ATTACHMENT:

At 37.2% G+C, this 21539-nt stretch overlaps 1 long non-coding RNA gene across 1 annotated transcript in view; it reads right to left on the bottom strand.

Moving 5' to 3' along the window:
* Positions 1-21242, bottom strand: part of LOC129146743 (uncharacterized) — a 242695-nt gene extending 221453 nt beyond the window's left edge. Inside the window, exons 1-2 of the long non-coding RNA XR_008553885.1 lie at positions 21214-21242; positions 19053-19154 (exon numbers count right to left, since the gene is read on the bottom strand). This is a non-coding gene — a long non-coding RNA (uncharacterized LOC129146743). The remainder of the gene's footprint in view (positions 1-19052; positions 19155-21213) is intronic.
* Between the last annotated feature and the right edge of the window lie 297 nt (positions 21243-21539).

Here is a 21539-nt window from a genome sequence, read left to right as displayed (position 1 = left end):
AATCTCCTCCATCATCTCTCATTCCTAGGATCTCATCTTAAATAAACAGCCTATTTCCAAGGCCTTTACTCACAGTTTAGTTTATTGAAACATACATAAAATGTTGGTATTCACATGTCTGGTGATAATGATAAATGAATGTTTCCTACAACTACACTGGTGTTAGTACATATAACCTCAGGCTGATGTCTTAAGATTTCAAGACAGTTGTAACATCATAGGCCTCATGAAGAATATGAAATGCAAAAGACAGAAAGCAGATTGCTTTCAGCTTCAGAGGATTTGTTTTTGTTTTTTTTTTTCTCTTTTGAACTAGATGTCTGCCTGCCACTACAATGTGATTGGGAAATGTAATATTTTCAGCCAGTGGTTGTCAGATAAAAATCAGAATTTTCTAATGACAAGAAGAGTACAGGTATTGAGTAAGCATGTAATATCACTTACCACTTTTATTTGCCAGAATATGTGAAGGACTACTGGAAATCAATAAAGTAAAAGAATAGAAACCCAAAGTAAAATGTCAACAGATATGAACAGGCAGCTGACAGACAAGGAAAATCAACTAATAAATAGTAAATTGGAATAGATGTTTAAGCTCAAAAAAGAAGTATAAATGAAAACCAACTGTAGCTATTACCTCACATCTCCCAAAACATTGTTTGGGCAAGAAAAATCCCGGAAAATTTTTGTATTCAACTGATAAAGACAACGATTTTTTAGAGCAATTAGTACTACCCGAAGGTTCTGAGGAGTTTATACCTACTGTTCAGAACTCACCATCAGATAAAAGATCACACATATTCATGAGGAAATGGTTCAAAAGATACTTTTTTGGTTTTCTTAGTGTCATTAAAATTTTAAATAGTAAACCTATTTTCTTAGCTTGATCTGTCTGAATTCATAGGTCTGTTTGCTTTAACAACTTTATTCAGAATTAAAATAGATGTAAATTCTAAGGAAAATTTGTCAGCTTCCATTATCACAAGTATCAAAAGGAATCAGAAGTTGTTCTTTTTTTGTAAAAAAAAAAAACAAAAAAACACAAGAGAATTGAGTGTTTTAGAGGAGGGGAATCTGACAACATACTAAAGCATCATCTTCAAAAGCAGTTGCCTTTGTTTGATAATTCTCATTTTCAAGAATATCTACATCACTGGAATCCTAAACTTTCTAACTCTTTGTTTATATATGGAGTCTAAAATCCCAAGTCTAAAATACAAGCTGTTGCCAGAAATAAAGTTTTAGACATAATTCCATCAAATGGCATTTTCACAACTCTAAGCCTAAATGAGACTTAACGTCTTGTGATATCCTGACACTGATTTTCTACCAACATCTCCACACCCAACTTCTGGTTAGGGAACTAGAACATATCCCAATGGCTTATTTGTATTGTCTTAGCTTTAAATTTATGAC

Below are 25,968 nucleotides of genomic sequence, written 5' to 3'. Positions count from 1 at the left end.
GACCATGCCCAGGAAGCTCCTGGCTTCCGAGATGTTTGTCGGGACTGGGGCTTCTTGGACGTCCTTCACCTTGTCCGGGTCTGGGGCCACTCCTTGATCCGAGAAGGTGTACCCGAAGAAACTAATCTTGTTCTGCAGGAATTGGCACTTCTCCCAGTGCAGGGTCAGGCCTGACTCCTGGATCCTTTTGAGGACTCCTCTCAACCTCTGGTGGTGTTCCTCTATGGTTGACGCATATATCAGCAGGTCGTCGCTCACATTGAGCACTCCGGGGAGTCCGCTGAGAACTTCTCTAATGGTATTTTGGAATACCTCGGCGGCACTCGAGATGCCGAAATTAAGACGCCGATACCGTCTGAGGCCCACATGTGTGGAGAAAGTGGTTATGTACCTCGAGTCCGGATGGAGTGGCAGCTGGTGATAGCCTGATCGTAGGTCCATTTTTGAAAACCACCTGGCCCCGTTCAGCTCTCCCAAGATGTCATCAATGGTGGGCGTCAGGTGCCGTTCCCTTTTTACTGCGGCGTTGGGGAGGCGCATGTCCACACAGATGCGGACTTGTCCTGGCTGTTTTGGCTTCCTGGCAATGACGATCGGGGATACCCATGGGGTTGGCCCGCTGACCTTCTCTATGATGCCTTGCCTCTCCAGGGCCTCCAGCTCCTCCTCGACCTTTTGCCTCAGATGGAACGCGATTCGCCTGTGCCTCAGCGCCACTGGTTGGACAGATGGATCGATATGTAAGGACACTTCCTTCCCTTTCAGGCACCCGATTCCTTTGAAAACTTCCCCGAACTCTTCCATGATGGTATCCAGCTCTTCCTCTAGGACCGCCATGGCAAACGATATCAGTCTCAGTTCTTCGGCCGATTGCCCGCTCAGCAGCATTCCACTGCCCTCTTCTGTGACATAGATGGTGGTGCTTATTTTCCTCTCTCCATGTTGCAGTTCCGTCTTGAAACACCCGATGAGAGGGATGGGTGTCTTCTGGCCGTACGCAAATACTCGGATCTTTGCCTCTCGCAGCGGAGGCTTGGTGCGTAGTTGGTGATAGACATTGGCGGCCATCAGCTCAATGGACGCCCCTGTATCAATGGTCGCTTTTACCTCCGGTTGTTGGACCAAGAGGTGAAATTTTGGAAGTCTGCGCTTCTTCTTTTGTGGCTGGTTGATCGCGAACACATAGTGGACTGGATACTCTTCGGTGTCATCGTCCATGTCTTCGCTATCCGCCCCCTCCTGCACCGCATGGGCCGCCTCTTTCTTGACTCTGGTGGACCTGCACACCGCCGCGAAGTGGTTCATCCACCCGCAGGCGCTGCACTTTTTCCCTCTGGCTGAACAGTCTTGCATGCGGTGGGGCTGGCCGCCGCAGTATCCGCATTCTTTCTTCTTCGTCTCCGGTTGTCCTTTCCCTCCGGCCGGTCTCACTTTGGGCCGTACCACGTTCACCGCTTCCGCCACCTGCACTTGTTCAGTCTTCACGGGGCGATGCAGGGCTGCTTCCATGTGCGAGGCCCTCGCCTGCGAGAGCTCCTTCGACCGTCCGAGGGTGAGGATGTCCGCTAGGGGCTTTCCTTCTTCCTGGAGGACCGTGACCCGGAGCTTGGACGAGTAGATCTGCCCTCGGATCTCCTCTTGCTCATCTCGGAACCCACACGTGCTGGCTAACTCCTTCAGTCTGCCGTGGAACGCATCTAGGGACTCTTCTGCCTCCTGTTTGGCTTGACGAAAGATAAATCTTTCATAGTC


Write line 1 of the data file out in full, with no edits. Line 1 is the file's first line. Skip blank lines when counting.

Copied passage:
At 37.2% G+C, this 21539-nt stretch overlaps 1 long non-coding RNA gene across 1 annotated transcript in view; it reads right to left on the bottom strand.